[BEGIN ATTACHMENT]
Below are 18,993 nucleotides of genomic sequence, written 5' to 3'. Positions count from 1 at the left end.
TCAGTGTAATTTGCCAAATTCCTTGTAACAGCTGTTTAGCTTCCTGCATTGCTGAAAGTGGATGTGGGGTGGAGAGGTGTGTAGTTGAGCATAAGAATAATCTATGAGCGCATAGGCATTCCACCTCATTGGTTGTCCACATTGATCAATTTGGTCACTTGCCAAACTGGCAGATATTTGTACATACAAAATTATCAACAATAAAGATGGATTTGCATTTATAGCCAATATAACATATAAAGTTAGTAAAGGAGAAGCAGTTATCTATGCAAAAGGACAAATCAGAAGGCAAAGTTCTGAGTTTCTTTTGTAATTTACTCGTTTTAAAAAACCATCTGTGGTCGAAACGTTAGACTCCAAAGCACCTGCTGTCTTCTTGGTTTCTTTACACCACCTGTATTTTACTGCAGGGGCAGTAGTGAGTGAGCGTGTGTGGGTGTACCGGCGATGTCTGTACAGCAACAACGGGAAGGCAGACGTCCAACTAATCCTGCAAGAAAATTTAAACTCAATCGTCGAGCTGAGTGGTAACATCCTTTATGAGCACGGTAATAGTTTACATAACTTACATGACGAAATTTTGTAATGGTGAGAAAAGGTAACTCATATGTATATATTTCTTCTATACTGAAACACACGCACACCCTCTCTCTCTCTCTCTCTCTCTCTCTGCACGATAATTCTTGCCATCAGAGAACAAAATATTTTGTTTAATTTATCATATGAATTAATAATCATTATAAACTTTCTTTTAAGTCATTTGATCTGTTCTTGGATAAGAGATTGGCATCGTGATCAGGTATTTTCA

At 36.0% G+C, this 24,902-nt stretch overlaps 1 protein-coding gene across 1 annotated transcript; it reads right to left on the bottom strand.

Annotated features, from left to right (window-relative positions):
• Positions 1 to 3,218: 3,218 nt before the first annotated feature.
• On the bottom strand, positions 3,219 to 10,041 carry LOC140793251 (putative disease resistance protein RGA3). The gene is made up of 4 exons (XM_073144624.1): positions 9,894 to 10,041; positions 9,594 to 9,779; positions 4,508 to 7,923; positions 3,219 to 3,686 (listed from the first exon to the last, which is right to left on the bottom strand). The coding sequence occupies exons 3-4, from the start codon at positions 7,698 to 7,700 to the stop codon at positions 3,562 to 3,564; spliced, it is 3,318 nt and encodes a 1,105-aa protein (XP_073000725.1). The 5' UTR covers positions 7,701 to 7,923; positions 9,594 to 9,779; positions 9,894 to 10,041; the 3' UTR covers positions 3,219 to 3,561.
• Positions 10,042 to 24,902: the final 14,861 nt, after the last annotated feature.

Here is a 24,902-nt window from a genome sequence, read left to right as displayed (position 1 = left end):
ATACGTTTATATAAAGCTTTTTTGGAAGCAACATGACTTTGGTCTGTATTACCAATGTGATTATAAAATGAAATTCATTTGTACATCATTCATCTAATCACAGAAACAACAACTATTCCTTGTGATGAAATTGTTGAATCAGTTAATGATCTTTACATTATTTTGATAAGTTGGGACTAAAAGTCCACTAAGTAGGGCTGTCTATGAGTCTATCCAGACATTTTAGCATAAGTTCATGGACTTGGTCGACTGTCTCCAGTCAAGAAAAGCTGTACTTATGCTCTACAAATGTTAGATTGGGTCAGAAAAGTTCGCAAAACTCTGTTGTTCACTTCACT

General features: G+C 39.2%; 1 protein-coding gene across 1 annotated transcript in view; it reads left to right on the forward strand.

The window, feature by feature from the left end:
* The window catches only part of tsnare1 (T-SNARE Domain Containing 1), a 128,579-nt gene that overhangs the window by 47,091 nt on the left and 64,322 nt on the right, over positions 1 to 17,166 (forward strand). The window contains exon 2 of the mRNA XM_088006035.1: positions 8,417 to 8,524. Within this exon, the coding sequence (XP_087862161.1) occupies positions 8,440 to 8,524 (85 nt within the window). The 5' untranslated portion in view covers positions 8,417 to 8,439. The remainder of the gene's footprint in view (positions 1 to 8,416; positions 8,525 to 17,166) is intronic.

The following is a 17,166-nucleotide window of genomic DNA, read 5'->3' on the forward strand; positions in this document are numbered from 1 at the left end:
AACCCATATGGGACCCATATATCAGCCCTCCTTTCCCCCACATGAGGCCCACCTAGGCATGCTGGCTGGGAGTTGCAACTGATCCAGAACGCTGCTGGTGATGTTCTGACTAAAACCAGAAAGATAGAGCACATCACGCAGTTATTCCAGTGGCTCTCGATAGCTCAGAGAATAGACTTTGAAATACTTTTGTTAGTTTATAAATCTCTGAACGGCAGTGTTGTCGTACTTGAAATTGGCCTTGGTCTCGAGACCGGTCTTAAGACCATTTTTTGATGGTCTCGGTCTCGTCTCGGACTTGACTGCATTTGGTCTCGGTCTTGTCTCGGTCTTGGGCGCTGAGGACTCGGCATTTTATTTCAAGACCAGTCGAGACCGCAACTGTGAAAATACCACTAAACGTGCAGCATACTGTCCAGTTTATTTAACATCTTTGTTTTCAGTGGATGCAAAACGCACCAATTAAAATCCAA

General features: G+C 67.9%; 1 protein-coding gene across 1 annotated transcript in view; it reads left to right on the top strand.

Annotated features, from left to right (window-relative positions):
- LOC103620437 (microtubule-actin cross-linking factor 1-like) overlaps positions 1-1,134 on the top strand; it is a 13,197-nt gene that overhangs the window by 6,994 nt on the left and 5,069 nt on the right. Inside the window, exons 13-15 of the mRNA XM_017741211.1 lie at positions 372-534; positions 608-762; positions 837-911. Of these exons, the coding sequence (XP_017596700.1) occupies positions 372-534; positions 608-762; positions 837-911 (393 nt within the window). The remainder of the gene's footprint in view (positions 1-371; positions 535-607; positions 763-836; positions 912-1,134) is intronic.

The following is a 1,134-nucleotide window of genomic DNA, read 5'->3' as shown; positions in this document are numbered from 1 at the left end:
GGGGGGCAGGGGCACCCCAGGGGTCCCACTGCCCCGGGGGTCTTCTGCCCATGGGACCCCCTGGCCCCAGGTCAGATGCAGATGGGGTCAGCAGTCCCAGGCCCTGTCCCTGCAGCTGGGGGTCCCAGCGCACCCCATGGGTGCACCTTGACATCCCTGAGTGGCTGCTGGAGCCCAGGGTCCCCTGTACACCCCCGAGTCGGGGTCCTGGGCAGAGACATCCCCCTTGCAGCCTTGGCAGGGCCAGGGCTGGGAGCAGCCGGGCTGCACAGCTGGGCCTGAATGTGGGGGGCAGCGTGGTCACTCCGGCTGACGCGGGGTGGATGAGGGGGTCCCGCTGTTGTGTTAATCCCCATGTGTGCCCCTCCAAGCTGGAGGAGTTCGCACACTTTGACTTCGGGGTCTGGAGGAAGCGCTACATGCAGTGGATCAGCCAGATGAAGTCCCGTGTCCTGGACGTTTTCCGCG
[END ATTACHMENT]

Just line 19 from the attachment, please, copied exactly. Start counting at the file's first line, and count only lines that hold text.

GGGGGGCAGGGGCACCCCAGGGGTCCCACTGCCCCGGGGGTCTTCTGCCCATGGGACCCCCTGGCCCCAGGTCAGATGCAGATGGGGTCAGCAGTCCCAGGCCCTGTCCCTGCAGCTGGGGGTCCCAGCGCACCCCATGGGTGCACCTTGACATCCCTGAGTGGCTGCTGGAGCCCAGGGTCCCCTGTACACCCCCGAGTCGGGGTCCTGGGCAGAGACATCCCCCTTGCAGCCTTGGCAGGGCCAGGGCTGGGAGCAGCCGGGCTGCACAGCTGGGCCTGAATGTGGGGGGCAGCGTGGTCACTCCGGCTGACGCGGGGTGGATGAGGGGGTCCCGCTGTTGTGTTAATCCCCATGTGTGCCCCTCCAAGCTGGAGGAGTTCGCACACTTTGACTTCGGGGTCTGGAGGAAGCGCTACATGCAGTGGATCAGCCAGATGAAGTCCCGTGTCCTGGACGTTTTCCGCG